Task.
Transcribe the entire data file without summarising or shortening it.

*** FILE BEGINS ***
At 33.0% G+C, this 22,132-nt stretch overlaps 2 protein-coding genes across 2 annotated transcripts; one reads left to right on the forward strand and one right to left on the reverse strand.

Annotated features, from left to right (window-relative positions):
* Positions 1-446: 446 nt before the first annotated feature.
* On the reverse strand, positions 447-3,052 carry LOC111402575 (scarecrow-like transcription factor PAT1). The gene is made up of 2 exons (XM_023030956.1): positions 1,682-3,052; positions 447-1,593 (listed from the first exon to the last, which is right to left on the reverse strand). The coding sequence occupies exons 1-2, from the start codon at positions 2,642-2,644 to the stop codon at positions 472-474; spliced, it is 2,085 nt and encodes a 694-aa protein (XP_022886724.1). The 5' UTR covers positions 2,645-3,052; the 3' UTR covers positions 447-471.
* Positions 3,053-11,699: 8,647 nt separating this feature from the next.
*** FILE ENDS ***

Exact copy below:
At 33.0% G+C, this 22,132-nt stretch overlaps 2 protein-coding genes across 2 annotated transcripts; one reads left to right on the forward strand and one right to left on the reverse strand.

Annotated features, from left to right (window-relative positions):
* Positions 1-446: 446 nt before the first annotated feature.
* On the reverse strand, positions 447-3,052 carry LOC111402575 (scarecrow-like transcription factor PAT1). The gene is made up of 2 exons (XM_023030956.1): positions 1,682-3,052; positions 447-1,593 (listed from the first exon to the last, which is right to left on the reverse strand). The coding sequence occupies exons 1-2, from the start codon at positions 2,642-2,644 to the stop codon at positions 472-474; spliced, it is 2,085 nt and encodes a 694-aa protein (XP_022886724.1). The 5' UTR covers positions 2,645-3,052; the 3' UTR covers positions 447-471.
* Positions 3,053-11,699: 8,647 nt separating this feature from the next.